A comparison of the larvae of all Thai species is shown in Table 2. The irregular (zig-zag) pattern which occur on the carapace of P. carinatum sp. n. can also be found in P. annamense and P. leftincki. The comparison between the new species and other known Oriental species indicates close morphological similarity between P. carinatum sp. n. and P. someshwarensis (from India) in terms of the presence of a longitudinal line that looks like a ridge (Roopa et al. 2017). However, the new species can be easily distinguished by its two distinct longitudinal ridges.

Ecology

The beetle-like mayfly larvae Prosopistoma inhabit shallow water under small stones in streams with a moderate to rapid current (Soldán and Braasch 1984, Sartori and Gattolliat 2003, Shi and Tong 2013). It is well documented that Prosopistomatidae are sensitive to pollution (Barber-James 2010). In this study, the habitats of the larvae were generally located in undisturbed upstream sites (forest streams), except P. annamense, which could be found in both disturbed and undisturbed sites. In addition, the larvae of P. annamense were also found in large rivers, including in the large urban river Xiangjiang in China (Yam 2015). In general, the larvae of Prosopistoma are rarely collected. In this study, most of the larvae were found from February through April in streams, with the exception of the southern region, in which they were found in July. Prosopistoma annamense larvae were found in October in large rivers. The ecological aspects of Thai Prosopistoma, such as microhabitat, feeding, life history and season of larval maturity, should be explored in more detail. In this study, the larvae P. annamense were reared in an earthenware pot with aquatic plants without an extra air supply (Fig. 13). Under these conditions, the larvae can grow to maturity and survive for approximately one month. However, the fully-grown larvae did not moult to the subimaginal stage.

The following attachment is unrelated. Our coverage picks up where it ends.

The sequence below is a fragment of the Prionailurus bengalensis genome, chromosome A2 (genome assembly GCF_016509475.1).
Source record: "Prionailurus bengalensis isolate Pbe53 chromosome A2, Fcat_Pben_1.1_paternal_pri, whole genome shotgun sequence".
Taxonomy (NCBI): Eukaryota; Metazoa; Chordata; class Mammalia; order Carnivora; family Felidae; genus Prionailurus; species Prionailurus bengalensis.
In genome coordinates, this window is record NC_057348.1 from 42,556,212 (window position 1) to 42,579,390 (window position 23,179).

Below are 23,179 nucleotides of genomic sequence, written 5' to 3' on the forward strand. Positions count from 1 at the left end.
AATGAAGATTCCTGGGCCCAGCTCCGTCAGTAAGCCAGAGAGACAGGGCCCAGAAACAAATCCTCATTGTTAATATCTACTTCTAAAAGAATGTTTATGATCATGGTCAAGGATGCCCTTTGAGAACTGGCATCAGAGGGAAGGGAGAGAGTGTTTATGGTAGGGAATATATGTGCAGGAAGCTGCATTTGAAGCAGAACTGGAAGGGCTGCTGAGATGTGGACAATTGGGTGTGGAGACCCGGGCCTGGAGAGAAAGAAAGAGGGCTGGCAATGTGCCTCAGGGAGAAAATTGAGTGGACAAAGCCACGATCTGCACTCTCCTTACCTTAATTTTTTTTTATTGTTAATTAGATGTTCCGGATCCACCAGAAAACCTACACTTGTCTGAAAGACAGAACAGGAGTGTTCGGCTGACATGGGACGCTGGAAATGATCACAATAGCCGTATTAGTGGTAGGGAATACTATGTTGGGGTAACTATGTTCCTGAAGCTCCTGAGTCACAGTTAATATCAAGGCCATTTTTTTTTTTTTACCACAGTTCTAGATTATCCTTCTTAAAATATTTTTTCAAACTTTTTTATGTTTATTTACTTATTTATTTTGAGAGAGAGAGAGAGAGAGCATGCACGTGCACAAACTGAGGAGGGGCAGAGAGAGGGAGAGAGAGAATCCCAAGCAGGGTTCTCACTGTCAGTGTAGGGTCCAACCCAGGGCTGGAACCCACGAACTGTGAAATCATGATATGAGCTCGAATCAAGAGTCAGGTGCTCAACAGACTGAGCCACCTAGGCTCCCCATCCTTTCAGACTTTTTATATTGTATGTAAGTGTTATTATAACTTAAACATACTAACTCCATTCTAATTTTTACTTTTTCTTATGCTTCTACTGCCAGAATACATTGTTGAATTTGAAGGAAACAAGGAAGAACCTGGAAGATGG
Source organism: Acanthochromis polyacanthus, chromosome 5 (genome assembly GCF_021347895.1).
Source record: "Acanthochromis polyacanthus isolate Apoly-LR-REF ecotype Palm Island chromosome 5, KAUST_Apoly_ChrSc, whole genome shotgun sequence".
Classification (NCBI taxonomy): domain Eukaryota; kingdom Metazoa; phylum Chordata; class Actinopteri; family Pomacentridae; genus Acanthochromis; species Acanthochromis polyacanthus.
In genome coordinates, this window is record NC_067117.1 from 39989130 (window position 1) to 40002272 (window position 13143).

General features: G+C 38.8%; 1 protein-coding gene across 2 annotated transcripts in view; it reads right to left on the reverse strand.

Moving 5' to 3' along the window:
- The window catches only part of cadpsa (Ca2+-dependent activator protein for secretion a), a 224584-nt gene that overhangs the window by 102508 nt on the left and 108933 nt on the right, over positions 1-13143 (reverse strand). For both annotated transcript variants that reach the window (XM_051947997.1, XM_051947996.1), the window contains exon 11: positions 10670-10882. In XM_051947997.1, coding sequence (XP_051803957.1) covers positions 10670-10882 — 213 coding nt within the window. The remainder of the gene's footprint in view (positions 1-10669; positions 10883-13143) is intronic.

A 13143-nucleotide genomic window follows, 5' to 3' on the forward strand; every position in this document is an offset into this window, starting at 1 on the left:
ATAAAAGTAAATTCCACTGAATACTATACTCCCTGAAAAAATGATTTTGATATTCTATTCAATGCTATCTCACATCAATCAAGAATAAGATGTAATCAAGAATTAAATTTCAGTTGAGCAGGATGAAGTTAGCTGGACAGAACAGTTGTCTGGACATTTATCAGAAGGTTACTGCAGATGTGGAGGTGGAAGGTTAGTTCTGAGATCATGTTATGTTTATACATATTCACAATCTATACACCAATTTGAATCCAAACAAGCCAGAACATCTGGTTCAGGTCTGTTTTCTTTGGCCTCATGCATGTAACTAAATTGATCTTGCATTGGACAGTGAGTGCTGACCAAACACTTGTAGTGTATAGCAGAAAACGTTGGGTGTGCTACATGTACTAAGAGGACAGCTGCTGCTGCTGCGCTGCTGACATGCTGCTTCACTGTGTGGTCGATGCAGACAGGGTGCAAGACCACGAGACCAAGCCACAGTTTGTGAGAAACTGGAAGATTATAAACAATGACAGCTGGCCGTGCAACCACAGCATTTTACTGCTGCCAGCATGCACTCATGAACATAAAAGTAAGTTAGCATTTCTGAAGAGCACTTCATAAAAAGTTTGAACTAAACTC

In Thailand, the Isthmus of the Kra region is a widely recognised as a biogeographic boundary (Hughes et al. 2003, de Bruyn et al. 2005, Jantarit et al. 2013). The distribution of the Prosopistomatidae in Thailand is shown in Figure 14. Prosopistoma sinense, which belongs to the ‘P. variegatum’ clade (Barber-James 2009), is distributed only in the north and west of Thailand, whereas P. annamense is widely spread through northeast, central, and west Thailand. However, neither P. annamense nor P. sinense were found on the other side of the isthmus. The distribution of P. carinatum sp. n. seems to overlap the isthmus region, and this species apparently falls into the ‘African’ clade. Barber-James (2009) examined the distribution of P. wouterae and suggested that there was a more recent dispersal from the Sunda Islands of this species after the sea level dropped. Prosopistoma wouterae seems to be restricted to the south of the Isthmus of Kra.

Acknowledgements

This research has been supported by the Centre of Excellence on Biodiversity (BDC) Office of Higher Education Commission (BDC-PG2-161004). We are most grateful to our colleagues for assistance during field trips. The authors would like thank the subject editor, Dr Helen Barber-James, and Dr Frederico Salles for their comments on the manuscript. We would also like to thank the Department of Zoology and the Faculty of Science at Kasetsart University in Bangkok for their assistance and use of their facilities.